Open Access

High-resolution genomic analysis: the tumor-immune interface comes into focus

Genome Biology201516:65

https://doi.org/10.1186/s13059-015-0631-3

Published: 31 March 2015

Abstract

A genomic analysis of heterogeneous colorectal tumor samples has uncovered interactions between immunophenotype and various aspects of tumor biology, with implications for informing the choice of immunotherapies for specific patients and guiding the design of personalized neoantigen-based vaccines.

Please see related article: http://dx.doi.org/10.1186/s13059-015-0620-6

Immunotherapy is a promising new approach for treating human malignancies. Approximately 20% of melanoma and lung cancer patients receiving immune checkpoint inhibitors show responses [1,2]. Current major challenges include identification of patients most likely to respond to specific therapies and elucidation of novel targets to treat those who do not. To address these problems, a detailed understanding of the dynamic interactions between tumors and the immune system is required. In a new study, Zlatko Trajanoski and colleagues [3] describe a powerful approach to dissecting these issues through high-resolution analysis of patient genomic data. This study represents a significant advance over previous work from this group, which defined 28 immune-cell-type gene expression signatures and identified specific cell types as prognostic indicators in colorectal cancer (CRC) patients [4]. Here, the authors [3] integrate genomic analyses of CRC tumor molecular phenotypes, predicted antigenicity (called the ‘antigenome’), and immune-cell infiltration derived from multiple independent cohorts to gain refined insights into tumor-immune system interactions.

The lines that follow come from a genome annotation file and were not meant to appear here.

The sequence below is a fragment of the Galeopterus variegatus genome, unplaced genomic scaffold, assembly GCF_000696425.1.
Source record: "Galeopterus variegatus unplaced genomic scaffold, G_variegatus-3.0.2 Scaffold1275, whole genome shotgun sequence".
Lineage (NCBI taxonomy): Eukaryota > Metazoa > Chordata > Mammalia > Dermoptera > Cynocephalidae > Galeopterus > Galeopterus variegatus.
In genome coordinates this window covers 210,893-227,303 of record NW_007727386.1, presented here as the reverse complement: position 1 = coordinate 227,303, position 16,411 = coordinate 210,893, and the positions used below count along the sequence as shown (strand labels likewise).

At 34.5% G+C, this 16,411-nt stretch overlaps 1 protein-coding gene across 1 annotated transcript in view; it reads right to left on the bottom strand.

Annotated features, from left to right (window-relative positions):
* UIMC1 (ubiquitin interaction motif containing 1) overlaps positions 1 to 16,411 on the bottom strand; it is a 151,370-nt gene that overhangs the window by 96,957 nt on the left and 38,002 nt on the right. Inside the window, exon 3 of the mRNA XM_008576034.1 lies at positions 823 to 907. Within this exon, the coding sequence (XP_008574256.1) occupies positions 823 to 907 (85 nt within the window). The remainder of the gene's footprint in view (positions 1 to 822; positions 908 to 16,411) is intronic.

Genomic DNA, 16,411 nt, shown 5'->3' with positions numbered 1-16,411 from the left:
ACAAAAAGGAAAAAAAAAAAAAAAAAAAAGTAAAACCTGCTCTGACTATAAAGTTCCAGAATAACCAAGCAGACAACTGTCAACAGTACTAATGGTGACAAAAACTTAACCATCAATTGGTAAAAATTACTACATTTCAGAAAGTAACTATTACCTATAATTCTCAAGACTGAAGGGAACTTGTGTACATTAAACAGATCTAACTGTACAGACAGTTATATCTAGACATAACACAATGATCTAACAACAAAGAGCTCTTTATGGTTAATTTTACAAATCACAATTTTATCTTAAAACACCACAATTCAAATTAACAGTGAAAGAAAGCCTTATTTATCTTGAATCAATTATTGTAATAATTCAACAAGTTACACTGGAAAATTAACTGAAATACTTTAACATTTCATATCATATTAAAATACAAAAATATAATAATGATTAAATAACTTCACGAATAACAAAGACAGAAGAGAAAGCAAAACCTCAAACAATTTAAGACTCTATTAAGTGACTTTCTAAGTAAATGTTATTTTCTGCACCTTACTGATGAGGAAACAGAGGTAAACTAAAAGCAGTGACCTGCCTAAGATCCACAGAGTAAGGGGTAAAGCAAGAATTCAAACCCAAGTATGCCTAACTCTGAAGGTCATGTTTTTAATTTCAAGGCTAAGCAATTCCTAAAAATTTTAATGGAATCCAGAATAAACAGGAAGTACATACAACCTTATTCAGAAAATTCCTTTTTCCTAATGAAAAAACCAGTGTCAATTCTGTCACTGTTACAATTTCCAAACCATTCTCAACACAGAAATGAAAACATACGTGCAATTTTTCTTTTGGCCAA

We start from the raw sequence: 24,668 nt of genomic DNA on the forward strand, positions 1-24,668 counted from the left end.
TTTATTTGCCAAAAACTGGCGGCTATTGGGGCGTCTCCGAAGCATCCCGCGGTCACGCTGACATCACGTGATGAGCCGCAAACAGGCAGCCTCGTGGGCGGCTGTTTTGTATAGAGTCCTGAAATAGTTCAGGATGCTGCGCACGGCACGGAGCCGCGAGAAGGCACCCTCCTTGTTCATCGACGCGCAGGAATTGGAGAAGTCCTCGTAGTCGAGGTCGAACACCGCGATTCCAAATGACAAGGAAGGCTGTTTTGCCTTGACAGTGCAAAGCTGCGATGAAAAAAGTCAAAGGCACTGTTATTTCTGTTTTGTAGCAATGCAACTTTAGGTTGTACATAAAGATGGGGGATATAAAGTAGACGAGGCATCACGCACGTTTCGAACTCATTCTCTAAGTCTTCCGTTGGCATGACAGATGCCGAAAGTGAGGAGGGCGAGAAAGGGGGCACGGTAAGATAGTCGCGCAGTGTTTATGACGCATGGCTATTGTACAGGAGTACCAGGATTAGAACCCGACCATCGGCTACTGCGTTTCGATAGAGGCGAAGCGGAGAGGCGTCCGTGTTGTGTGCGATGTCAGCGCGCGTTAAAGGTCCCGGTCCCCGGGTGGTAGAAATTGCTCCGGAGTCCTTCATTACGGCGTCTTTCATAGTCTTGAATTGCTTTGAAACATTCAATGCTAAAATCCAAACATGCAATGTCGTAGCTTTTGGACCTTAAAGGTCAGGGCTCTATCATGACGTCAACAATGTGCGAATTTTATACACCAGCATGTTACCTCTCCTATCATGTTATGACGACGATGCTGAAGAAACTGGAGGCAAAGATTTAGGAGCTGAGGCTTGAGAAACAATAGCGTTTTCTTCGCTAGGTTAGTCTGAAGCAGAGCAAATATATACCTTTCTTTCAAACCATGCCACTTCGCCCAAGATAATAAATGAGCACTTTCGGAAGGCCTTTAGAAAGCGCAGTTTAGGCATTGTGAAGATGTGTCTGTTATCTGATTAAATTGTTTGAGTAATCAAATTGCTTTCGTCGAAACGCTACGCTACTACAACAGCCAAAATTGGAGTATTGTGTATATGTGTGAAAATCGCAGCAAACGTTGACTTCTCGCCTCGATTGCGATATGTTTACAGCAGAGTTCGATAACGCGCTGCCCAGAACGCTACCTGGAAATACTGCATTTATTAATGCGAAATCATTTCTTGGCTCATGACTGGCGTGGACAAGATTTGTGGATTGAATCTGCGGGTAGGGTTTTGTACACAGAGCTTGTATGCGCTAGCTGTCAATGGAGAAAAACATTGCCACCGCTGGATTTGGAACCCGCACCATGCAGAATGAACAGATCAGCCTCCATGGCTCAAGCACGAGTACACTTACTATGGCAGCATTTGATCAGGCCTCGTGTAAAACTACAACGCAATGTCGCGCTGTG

Not all tumor-infiltrating lymphocytes are created equal

Past studies have used immune-staining techniques to determine associations between a limited set of infiltrating immune cells and patient survival [5] or tumor molecular phenotype [6]. Here, the authors [3] use gene set enrichment analysis (GSEA) of immune cell expression signatures to ascertain associations of 28 immune-cell populations with patient survival and tumor molecular phenotypes. Effector memory CD8+ and CD4+ T cells, natural killer cells, and activated dendritic cells are significantly associated with improved overall survival. Interestingly, although the authors’ previous work found no significant prognostic value of regulatory T cells (Tregs) or myeloid-derived suppressor cells (MDSCs) [4], negative associations of these cell types with overall survival are among the strongest relationships observed in the current study. It is possible that variations in sample collection and preparation may have contributed to this discrepancy. The conclusions, supported by the numerous animal studies demonstrating the importance of cell-mediated immunosuppression, are substantially strengthened by a much larger cohort size used in this study.